Thursday, June 16, 2011

Per View Caching in Django

A more granular way to use the caching framework is by caching the output of individual views. This has the same effects as the per-site cache (including the omission of caching on requests with GET and POST parameters). It applies to whichever views you specify, rather than the whole site.

Do this by using a decorator, which is a wrapper around your view function that alters its behavior to use caching. The per-view cache decorator is called cache_page and is located in the django.views.decorators.cache module, for example:

from django.views.decorators.cache import cache_page

def my_view(request, param):
# ...
my_view = cache_page(my_view, 60 * 15)

Alternatively, you can use decorator syntax. This example is equivalent to the preceding one:

from django.views.decorators.cache import cache_page

@cache_page(60 * 15)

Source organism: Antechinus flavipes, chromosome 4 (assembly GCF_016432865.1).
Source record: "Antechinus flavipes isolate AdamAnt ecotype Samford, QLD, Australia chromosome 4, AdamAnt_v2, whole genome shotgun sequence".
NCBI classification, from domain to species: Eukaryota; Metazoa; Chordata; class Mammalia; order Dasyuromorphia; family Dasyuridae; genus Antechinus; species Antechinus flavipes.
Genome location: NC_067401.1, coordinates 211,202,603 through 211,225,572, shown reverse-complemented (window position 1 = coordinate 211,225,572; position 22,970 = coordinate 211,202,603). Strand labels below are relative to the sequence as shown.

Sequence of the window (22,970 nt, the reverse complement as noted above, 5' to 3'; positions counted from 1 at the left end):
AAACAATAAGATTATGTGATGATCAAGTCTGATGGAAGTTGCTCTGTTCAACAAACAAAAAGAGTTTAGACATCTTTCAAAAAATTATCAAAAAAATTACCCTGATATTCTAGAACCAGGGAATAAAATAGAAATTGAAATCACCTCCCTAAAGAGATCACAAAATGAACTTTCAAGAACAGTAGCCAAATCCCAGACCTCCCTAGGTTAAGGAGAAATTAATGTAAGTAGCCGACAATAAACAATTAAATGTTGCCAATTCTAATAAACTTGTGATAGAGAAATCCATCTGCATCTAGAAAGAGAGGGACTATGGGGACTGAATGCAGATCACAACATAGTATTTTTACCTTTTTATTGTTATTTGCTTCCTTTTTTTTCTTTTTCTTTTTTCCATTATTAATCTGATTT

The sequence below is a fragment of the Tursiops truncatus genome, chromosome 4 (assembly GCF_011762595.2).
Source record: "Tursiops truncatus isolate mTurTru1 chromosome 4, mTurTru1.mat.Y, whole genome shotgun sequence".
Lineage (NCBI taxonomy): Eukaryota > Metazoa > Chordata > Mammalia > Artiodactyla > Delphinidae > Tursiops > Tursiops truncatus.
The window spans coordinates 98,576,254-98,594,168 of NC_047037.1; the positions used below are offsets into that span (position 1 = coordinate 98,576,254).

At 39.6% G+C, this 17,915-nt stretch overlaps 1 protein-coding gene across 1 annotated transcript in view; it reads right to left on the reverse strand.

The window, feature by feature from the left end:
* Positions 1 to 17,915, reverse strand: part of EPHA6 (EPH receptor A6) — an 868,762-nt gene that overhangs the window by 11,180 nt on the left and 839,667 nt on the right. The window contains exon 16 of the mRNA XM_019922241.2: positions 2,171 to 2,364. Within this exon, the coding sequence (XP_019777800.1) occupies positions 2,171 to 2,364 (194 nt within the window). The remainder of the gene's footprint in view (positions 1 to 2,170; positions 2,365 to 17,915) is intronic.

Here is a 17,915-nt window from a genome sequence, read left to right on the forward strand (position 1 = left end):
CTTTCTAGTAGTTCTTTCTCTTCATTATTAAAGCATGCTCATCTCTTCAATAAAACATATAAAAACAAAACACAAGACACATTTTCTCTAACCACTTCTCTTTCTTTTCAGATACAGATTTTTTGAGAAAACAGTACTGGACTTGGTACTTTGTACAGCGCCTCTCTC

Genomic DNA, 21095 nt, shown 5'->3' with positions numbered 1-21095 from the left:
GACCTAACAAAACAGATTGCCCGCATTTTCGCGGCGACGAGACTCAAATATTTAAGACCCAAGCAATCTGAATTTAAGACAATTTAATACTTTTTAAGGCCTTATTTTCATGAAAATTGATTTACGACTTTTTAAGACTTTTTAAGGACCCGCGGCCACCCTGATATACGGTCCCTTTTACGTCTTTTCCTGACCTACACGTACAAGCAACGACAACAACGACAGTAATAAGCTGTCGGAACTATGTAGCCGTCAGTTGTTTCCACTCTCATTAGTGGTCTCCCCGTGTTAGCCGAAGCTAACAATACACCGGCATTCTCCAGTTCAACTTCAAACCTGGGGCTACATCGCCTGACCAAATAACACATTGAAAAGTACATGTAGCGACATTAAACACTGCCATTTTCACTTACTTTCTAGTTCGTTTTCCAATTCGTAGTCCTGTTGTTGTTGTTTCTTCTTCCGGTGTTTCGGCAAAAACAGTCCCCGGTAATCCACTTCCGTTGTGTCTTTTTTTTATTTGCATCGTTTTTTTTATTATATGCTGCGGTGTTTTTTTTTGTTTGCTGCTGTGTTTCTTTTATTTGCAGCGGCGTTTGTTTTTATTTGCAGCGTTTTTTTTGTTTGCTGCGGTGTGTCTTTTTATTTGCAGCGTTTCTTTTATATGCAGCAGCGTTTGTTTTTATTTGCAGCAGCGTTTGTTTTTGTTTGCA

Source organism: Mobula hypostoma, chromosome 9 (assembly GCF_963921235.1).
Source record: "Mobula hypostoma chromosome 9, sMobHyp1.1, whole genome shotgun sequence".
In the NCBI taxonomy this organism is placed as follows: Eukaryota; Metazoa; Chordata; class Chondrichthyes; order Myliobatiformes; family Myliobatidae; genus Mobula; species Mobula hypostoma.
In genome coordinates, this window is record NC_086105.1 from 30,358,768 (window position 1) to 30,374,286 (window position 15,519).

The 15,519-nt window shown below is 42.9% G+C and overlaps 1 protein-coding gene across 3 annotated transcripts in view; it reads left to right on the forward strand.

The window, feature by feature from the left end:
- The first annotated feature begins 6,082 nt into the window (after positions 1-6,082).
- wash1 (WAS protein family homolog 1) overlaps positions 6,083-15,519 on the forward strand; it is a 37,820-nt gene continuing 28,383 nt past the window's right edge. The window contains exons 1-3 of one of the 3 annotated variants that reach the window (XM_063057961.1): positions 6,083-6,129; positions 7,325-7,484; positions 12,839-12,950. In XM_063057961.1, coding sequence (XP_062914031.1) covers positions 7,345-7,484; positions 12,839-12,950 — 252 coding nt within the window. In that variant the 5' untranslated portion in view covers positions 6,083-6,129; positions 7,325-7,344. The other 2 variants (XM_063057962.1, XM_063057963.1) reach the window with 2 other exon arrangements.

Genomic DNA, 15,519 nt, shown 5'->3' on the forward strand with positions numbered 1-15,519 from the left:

def my_view(request, param):
# ...

cache_page takes a single argument: the cache timeout, in seconds. In the preceding example, the result of the my_view() view will be cached for 15 minutes. (Note that we’ve written it as 60 * 15 for the purpose of readability. 60 * 15 will be evaluated to 900—that is, 15 minutes multiplied by 60 seconds per minute.)
The per-view cache, like the per-site cache, is keyed off of the URL. If multiple URLs point at the same view, each URL will be cached separately. Continuing the my_view example, if your URLconf looks like this:

urlpatterns = ('',
(r'^foo/(\d{1,2})/$', my_view),

then requests to /foo/1/ and /foo/23/ will be cached separately, as you may expect. But once a particular URL (e.g., /foo/23/) has been requested, subsequent requests to that URL will use the cache.
Read more here

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